I first became curious about intermittent fasting after putting on an extra five pounds. I've always been comfortable with my weight, so I had limited experience in trying to lose it. I liked that intermittent fasting — in which you simply eat within a set window (usually six to 12 hours) and fast for the remainder of the day — didn't have a lot of complicated rules. You don't have to count calories or cut out any specific foods, for example. Plus, the idea that fasting could help your body more easily burn stored fat didn't seem far-fetched, especially since it had worked for several friends.
There was only one problem: I was accustomed to eating every two to three hours during the day. If I pushed it to fours hours without a snack, I felt sluggish and lightheaded. Naturally, I was concerned that intermittent fasting wouldn't be a good fit, but I decided to give it a try.
After reading up on intermittent fasting, I started with a small fasting window and gradually lengthened it, drinking plenty of water and black coffee to power through. But while I was able to stretch my fasting window, I didn't lose any weight. I also noticed that I sometimes felt headache-y after breaking my fast. Perplexed, I turned to an intermittent-fasting community on Facebook, hoping to find someone who had been in my shoes.
The experienced fasters wanted to know what I was eating, which was simple enough. I stuck mostly to my favorite foods: bread, pasta, and cookies. Wrong answer. Everyone immediately suggested I cut down on sugar and refined carbs (which turn into sugar in the body), switching them out for more dense proteins and fats like eggs, salmon, avocado, and yogurt. They explained that my headaches were likely due to a spike in blood sugar after my fast. They also suggested exercising during my fasting window to help me start losing weight.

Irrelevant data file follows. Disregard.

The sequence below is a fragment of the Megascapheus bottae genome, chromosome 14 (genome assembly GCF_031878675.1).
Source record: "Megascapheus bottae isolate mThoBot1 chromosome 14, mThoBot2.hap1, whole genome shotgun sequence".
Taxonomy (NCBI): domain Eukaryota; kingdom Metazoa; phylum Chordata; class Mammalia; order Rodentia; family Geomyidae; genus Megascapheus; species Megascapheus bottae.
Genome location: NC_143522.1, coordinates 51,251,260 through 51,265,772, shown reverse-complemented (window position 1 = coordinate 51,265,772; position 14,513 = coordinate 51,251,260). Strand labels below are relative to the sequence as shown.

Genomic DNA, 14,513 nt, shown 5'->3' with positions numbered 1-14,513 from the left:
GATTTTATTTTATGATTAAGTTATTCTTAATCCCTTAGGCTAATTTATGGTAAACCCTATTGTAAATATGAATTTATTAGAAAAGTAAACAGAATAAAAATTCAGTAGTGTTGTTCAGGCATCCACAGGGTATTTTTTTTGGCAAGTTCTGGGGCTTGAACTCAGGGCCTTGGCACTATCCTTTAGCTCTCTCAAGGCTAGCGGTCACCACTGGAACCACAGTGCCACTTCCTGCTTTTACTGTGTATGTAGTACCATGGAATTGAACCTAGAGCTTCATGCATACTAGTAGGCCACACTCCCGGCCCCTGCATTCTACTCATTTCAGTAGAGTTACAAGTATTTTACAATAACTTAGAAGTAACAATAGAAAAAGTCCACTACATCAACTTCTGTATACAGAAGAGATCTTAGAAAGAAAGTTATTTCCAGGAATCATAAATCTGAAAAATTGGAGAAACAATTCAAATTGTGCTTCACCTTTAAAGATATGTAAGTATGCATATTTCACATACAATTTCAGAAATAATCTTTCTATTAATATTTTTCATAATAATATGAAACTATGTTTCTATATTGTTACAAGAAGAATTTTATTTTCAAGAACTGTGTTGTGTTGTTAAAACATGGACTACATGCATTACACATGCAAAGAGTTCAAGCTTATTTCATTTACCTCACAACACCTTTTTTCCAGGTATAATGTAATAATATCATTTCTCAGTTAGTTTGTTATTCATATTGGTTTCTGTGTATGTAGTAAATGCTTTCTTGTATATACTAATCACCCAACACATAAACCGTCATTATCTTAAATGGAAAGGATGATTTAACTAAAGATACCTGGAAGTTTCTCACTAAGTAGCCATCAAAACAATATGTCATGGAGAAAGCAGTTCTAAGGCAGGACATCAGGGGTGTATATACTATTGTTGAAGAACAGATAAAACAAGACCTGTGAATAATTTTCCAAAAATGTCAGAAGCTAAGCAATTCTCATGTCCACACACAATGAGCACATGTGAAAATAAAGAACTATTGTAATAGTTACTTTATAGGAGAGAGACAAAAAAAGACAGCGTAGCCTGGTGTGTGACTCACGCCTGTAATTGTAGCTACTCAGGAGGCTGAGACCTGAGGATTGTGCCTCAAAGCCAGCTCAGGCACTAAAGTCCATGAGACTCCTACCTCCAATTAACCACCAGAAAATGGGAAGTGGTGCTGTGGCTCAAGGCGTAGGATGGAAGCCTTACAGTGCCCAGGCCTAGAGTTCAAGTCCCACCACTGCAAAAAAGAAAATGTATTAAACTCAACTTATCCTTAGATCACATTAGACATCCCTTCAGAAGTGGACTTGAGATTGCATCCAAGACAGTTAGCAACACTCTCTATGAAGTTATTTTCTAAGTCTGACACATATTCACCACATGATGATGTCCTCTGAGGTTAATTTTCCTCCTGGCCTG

As soon as I followed their advice and changed what I was eating, I dropped the weight I wanted to lose, and more importantly, I felt amazing. I had lasting energy for the first time in years, and I no longer experienced lightheadedness, even during longer fasting periods. It was even feasible to exercise during my fast, and as long as I was properly hydrated, I actually felt stronger and more powerful during my workouts than ever before.
Turns out, I had been confusing sugar cravings with hunger for most of my life.
Turns out, I had been confusing sugar cravings with hunger for most of my life. I had no idea that what I thought were moments of hanger were actually dips in my blood sugar. I thought it was normal to feel that crash and reach for another snack, but in reality, I was addicted to sugar, whether it came from sweets or refined carbs.
Sugary cereal, macaroni and cheese, peanut butter and jelly sandwiches, and chocolate chip cookies had been pillars in my diet for almost 30 years. And in that time, I lost touch with what hunger actually feels like. I thought I was hungry when I felt fuzzy and agitated, but because I ate in those moments, I never felt the growl or tightness in my stomach that signals hunger. Intermittent fasting helped me relearn my hunger cues, so now I can eat intuitively and feed my body what it needs when it needs it.
After trying out a few weeks of intermittent fasting, I've settled into a new normal. I eat a variety of foods throughout the day, but I don't snack at night anymore. I'm not overly strict about my sugar intake, but I'm much more aware of what I eat and whether it's really serving my body. And I feel better than ever.